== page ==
New campaign aims to end accidental drug overdoses

 Nicole Brazier

PAWTUCKET – “At 19 years old I would always be in the streets, drinking, doing cocaine.” “I found recovery, and a new way to live.”

That’s testimony from Rhode Islanders, who have chosen the path to recovery from drug addiction.

It’s featured in videos and ads are just part of a new campaign to spread the word that addiction is a disease. And recovery is possible.

“The more that all the information is out there for everybody to see it, the more somebody out there will one say be sitting there and see it and say you know what, I’ve had enough. I don’t want to die. I don’t want to risk this no more. And just call,” said recovering addict George O’Toole, who now works with those in need of help.

In 2014 Rhode Island saw 232 deaths as a result of a drug overdose, and numbers have been steadily increasing since at least 2009.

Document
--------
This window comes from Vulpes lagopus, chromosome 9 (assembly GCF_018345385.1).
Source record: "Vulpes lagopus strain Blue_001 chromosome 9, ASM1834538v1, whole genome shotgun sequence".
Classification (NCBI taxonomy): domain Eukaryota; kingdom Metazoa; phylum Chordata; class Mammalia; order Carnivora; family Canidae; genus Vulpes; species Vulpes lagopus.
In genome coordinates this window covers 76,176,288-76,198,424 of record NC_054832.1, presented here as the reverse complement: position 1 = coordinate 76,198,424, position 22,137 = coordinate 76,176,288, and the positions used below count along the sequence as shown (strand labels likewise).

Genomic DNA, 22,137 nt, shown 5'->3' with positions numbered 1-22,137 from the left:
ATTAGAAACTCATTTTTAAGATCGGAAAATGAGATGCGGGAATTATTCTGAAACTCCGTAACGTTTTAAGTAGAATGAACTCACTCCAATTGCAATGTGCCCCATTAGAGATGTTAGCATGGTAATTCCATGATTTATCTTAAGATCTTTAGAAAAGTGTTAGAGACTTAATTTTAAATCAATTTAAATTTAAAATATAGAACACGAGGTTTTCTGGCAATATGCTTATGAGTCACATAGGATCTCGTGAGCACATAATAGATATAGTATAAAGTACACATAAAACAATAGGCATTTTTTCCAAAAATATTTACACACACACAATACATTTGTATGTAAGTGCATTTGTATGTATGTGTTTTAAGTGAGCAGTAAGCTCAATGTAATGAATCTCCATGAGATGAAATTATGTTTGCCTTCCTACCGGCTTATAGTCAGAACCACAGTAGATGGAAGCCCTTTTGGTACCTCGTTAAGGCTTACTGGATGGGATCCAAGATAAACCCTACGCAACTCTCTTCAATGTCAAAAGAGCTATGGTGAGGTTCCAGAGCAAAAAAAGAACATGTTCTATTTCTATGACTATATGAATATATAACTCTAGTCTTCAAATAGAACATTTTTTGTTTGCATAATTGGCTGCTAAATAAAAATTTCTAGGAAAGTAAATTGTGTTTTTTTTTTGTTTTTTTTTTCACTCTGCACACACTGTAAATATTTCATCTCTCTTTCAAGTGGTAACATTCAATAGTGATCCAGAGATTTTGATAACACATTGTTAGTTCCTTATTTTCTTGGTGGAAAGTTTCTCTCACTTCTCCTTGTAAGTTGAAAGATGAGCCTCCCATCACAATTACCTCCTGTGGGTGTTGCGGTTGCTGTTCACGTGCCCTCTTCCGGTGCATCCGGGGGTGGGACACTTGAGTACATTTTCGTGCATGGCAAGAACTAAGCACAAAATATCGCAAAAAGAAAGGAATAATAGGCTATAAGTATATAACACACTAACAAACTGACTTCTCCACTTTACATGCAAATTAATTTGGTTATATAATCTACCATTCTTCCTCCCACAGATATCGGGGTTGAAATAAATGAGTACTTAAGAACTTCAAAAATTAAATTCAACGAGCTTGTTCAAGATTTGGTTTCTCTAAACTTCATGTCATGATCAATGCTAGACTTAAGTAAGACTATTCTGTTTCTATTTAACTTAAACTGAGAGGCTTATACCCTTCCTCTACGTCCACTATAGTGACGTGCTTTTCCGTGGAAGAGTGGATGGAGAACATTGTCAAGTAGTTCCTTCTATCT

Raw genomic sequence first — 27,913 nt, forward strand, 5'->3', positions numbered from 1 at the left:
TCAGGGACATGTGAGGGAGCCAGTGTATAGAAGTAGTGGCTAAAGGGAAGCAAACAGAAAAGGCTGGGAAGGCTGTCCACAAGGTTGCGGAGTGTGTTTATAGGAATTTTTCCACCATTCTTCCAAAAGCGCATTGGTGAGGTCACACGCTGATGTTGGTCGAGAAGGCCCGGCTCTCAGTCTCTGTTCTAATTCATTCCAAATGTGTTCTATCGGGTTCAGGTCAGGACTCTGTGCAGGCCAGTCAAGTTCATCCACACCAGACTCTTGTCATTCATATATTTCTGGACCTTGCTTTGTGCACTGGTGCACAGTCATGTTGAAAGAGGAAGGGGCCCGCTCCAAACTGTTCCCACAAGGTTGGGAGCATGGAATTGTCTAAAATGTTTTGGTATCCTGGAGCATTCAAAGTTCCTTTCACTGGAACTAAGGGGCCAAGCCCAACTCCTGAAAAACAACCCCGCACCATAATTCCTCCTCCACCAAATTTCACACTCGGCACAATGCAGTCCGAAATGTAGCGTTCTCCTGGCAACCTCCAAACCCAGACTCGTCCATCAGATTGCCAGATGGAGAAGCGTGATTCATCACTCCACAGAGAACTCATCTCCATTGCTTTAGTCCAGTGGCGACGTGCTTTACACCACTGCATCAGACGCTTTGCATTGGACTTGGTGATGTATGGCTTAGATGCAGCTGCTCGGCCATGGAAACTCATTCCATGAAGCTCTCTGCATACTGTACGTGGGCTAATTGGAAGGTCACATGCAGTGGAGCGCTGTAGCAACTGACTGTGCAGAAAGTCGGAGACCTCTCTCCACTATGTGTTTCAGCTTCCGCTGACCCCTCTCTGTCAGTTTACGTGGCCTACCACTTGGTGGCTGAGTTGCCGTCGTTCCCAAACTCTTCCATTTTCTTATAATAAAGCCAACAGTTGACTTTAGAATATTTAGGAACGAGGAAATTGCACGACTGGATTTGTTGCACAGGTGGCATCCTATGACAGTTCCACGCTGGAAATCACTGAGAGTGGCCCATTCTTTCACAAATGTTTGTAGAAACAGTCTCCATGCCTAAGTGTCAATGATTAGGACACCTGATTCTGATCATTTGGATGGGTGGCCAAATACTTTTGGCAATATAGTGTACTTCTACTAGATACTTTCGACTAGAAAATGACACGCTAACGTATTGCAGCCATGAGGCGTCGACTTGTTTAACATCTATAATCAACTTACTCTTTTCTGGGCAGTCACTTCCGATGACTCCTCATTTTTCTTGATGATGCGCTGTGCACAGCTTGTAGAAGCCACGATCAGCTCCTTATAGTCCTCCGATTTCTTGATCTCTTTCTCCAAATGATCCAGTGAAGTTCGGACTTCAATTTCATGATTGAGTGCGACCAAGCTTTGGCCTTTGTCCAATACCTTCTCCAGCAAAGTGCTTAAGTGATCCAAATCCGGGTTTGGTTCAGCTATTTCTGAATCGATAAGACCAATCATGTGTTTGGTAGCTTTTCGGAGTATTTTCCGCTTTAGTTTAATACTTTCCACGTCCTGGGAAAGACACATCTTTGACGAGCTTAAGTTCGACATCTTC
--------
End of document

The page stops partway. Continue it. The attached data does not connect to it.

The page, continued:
“These are not just numbers, these are each people. Our mothers and fathers, our brothers and sisters, our sons and our daughters, and our children,” said Health Director Dr. Michael Fine.

The campaign features an education program for the state’s healthcare providers and first responders on how and where to refer patients for treatment and recovery services, as well as the benefits of using the over–dose stopping drug Narcan.

You’ll also see ads on billboards, busses, and TV’s featuring the stories of 7 Rhode Islanders who have battled addiction, and one who lost two sons to the disease.

“The hardest thing in the world as a parent is not to enable your child. The hardest thing in the world is to say I’m sorry, but you have to leave. I had to do that,” said Elise of the terrible tragedies that struck her family.

“The ultimate goal is to get people to stop using. To realize the dangers of using,” said O’Toole.
(c) WLNE-TV 2015